For many SME retailers, the thought of scaling their businesses to enter new markets has many perceived barriers, particularly if you’re managing multiple roles within your business from stock procurement to marketing, quality control and customer services. Finding the capacity and headspace to research your options might not be at the top of your to-do list, but it’s not as challenging as you might think…

Chris White, head of delivery at international fulfilment services provider, fulfilmentcrowd, explains how SME retailers can overcome these challenges and capitalise on the opportunity of scaling into new markets, both across the EU and further afield. 

Chris White, Head of Delivery, fulfilmentcrowd

For many independent retailers in the UK, 2020 hid a lot of the post-Brexit trading cracks as their domestic sales skyrocketed during periods of lockdown when consumers were forced to stay at home and took to shopping more online.


Fast forward to 2022 and IMRG’s latest Capgemini Online Retail Index shows e-commerce sales grew at the slowest rate on record in February, dropping -27% YoY compared to 2021 when the UK was still in lockdown.

Retailer confidence has certainly taken a hit, and with rising costs from energy to carrier charges, it’s understandable that many SME retailers already working within tight margins feel that the barriers to scaling internationally aren’t worth the squeeze. However, there are ways for independent retailers to navigate these challenges and return to trading internationally, or for SMEs considering new markets to scale operations and grow their business outside of the UK. 

Simplifying the schemes available

Firstly, SME retailers need to decide whether they should or shouldn’t register for schemes available such as Import One Stop Shop (IOSS). While it comes with a somewhat grandiose title, it’s worthwhile considering, particularly for lower value goods. Some of our own customers have shared their concerns about appointing fiscal representation in other countries. However, all that’s required is to register with one of the 27 EU tax authorities and submit one monthly IOSS VAT return with the correct VAT payments made automatically by the IOSS Scheme across other EU tax authorities where your customers are based. There are also organisations such as Taxamo and Zonos dedicated to helping SME retailers get this process set up, which can alleviate some of the administrative pressure to support SME retailers going down this route.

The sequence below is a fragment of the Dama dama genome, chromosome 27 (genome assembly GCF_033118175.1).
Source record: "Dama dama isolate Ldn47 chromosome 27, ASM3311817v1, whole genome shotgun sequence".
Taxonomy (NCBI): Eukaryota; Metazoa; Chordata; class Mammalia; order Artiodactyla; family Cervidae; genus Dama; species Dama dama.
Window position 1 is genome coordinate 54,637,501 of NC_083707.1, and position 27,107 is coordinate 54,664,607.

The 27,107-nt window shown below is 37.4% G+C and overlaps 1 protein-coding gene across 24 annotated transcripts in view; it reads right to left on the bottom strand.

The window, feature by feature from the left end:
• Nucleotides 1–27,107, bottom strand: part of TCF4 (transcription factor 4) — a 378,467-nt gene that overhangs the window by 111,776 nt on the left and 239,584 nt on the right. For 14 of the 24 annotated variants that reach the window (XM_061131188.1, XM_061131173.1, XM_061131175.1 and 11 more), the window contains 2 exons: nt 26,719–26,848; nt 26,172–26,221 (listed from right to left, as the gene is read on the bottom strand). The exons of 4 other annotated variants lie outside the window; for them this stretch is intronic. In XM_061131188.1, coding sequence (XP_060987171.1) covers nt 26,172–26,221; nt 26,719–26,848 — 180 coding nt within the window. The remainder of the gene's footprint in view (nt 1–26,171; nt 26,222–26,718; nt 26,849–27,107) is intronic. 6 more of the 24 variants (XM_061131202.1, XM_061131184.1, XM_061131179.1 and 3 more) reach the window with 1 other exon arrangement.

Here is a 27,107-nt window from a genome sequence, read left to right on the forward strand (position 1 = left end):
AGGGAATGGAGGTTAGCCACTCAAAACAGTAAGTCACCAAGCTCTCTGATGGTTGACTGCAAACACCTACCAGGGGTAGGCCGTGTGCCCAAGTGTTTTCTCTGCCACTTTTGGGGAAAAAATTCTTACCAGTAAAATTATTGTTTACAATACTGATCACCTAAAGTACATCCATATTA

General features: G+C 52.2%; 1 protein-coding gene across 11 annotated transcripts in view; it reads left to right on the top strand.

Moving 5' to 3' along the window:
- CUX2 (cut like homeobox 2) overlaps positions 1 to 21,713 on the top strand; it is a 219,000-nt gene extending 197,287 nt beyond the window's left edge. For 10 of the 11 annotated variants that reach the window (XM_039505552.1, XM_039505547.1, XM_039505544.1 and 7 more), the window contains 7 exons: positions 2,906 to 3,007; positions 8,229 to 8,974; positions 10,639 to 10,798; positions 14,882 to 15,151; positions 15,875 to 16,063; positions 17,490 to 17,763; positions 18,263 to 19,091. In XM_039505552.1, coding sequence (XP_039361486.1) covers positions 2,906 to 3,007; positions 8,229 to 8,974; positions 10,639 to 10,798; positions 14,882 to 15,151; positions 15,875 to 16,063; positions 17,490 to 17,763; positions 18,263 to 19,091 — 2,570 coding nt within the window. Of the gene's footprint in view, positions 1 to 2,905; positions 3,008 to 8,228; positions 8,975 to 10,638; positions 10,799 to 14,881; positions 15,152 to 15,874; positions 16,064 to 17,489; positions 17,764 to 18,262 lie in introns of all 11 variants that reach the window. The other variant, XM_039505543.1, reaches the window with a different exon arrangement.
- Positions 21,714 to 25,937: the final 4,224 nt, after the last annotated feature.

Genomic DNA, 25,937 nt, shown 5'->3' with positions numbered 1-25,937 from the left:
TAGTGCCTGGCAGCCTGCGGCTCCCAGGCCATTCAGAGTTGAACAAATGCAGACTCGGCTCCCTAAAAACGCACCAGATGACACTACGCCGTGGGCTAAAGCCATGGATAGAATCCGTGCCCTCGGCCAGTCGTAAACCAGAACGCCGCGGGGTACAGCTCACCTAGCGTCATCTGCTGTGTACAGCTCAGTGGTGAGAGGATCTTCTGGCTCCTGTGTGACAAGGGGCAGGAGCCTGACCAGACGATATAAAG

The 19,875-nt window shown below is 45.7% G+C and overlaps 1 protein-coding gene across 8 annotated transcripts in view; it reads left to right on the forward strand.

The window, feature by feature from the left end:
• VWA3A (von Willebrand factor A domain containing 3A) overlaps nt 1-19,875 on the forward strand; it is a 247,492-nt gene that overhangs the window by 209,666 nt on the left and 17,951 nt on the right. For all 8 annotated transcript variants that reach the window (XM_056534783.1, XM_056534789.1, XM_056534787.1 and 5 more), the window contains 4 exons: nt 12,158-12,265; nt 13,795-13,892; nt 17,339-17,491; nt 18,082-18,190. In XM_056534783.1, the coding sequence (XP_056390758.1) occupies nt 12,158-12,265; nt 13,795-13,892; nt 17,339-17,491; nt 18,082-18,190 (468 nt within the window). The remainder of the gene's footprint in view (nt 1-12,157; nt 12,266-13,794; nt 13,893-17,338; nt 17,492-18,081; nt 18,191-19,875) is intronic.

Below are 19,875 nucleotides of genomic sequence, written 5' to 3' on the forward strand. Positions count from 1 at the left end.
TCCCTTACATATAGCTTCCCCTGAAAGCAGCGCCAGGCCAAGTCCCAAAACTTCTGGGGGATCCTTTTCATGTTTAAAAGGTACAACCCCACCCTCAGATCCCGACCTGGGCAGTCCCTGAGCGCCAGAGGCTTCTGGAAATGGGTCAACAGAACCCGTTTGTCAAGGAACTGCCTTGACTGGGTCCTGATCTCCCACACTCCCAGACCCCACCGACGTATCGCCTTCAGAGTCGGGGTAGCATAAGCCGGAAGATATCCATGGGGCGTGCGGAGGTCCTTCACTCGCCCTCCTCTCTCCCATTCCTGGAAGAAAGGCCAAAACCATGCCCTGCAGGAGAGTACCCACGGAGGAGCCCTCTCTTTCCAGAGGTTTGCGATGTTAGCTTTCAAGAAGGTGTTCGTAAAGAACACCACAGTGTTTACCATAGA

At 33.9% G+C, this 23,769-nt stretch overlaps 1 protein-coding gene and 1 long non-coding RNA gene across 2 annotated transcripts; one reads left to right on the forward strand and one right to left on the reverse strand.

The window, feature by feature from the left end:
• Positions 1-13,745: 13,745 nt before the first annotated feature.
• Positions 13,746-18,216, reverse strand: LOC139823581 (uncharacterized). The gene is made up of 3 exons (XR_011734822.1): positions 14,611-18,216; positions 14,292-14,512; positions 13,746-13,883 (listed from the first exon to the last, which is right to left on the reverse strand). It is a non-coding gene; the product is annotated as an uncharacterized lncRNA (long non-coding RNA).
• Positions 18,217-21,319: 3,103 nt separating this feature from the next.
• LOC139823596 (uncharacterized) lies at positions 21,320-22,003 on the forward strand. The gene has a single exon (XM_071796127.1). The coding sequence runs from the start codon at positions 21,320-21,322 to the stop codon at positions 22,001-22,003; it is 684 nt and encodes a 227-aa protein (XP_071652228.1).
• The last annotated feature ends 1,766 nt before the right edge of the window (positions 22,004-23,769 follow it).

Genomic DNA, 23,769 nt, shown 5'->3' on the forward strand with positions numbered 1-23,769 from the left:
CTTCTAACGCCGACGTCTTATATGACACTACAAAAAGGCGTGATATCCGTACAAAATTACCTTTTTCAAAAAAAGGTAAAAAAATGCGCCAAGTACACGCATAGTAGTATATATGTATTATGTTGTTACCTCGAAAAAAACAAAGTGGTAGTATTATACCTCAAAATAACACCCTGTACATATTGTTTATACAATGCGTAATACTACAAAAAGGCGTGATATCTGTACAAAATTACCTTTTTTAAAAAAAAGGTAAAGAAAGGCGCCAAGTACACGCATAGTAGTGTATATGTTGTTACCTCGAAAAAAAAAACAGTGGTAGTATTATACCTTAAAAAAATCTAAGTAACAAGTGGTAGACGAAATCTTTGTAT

Proof of origin and customs offsetting

There are rules in place as part of EU trade deals that allow you to recover customs costs – tariff free. For example, if you’re purchasing materials from an EU country and shipping them to the UK to make a product that will then be shipped back to an EU country for sale, then you should look at customs offsetting. These are designed elements of trade deals that can be utilised by SME retailers when your commodity is purchased in the EU in first place. This is where it’s worth taking some time to do your own research and to see if there’s an area you can exploit for your business.

Consider other international markets 

If trading with the EU isn’t an option for your business, don’t neglect the rest of the world. People tend to get overwhelmed thinking other markets are hard to trade with, but this isn’t always the case. The US, for example, has a relatively high threshold for SME retailers importing goods. You won’t pay any import duties on goods up to the value of $800, so this is a market certainly worth considering if the value of your items sits below this threshold. 

Moving your stock to an EU distribution centre 

If absorbing the rising costs here in the UK isn’t sustainable for your business – work with a fulfilment partner that can help you split your inventory and move a proportion of your stock to an EU distribution centre. While there’s an initial cost to this, it’s not a huge outlay, and will allow you to replicate your business model from an EU location and get back to dealing with EU markets on preferential terms. 

This is an option that many SME retailers are choosing; our own EU operations grew from 30,000 consignments to 150,000 consignments between 2019 – 2021 and we’re expecting that figure to double again in 2022. Choosing the right fulfilment partner will help fast-growing retailers navigate market uncertainty and scale operations sustainably. Businesses should look for a partner that can provide the technology to accurately manage stock inventory and provide real-time data that gives e-commerce retailers complete transparency and control over their business both here in the UK and overseas.